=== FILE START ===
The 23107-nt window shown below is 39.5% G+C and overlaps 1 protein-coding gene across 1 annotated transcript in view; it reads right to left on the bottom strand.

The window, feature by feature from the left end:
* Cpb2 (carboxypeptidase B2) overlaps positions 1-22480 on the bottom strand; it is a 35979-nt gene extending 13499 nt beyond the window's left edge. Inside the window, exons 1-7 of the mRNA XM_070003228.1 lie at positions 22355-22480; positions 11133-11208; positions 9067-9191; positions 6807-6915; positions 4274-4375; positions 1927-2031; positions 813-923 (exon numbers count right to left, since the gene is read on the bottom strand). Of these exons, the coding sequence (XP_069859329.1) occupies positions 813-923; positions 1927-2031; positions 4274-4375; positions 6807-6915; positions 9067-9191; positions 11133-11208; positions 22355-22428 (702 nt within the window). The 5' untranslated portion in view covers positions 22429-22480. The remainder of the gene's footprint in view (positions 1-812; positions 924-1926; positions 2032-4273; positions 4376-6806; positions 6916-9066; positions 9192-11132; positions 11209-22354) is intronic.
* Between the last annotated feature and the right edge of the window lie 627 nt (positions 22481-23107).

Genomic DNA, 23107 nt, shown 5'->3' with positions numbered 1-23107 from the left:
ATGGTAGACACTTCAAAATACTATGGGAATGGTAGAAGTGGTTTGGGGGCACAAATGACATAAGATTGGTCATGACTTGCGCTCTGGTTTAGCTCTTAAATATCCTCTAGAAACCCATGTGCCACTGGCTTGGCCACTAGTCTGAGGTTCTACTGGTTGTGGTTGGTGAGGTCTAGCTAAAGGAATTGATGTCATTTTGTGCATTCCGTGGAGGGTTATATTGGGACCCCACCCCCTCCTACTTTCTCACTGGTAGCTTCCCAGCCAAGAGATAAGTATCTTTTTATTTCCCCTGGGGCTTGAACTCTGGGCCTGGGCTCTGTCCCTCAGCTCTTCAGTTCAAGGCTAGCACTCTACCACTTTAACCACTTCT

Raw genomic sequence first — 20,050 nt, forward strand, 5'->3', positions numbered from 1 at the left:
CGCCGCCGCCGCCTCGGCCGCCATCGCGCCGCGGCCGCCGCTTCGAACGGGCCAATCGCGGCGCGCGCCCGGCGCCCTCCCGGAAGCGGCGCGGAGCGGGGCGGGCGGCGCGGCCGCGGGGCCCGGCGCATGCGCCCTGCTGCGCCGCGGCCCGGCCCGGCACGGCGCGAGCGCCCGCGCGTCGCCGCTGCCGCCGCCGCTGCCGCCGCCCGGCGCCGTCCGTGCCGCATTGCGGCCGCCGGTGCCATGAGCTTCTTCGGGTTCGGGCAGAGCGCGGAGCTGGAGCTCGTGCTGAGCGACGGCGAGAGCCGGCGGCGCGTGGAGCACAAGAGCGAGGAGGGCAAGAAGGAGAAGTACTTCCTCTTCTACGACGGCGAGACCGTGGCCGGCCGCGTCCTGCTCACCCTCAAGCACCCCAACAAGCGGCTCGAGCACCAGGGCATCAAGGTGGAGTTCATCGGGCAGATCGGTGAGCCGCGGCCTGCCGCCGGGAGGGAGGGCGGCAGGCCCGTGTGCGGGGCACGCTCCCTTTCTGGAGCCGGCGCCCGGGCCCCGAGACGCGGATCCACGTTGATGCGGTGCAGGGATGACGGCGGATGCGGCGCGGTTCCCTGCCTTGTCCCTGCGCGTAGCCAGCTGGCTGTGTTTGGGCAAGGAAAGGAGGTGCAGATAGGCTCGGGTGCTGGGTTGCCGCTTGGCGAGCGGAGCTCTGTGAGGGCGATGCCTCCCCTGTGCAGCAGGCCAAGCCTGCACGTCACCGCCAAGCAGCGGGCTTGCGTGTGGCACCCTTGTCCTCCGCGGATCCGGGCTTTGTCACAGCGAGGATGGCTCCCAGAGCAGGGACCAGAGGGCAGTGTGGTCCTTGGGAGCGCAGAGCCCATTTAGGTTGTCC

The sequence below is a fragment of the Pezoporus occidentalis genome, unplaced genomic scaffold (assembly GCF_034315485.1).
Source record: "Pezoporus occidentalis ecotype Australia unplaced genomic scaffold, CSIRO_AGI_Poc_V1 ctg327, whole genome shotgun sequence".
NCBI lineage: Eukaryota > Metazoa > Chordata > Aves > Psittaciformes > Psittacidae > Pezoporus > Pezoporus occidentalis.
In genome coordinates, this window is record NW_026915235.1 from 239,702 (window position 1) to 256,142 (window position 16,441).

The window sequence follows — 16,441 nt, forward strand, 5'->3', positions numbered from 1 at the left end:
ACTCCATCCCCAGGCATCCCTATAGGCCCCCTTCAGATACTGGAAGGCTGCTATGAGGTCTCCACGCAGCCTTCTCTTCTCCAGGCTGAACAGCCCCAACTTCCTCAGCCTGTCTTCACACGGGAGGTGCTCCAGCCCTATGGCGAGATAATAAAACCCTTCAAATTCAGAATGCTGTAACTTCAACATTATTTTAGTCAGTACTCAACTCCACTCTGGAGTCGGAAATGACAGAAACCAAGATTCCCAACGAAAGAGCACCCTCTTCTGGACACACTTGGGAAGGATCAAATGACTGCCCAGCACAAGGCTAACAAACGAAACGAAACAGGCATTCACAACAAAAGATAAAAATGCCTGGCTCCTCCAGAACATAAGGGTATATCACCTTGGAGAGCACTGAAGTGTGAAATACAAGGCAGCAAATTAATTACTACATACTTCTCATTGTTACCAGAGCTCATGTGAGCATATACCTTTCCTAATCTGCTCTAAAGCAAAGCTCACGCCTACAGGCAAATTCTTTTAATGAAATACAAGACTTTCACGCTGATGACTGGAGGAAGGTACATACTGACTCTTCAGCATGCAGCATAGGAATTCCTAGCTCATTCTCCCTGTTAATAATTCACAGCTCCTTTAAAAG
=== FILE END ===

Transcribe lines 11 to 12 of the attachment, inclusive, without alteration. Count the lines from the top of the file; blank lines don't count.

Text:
NCBI lineage: Eukaryota > Metazoa > Chordata > Aves > Psittaciformes > Psittacidae > Pezoporus > Pezoporus occidentalis.
In genome coordinates, this window is record NW_026915235.1 from 239,702 (window position 1) to 256,142 (window position 16,441).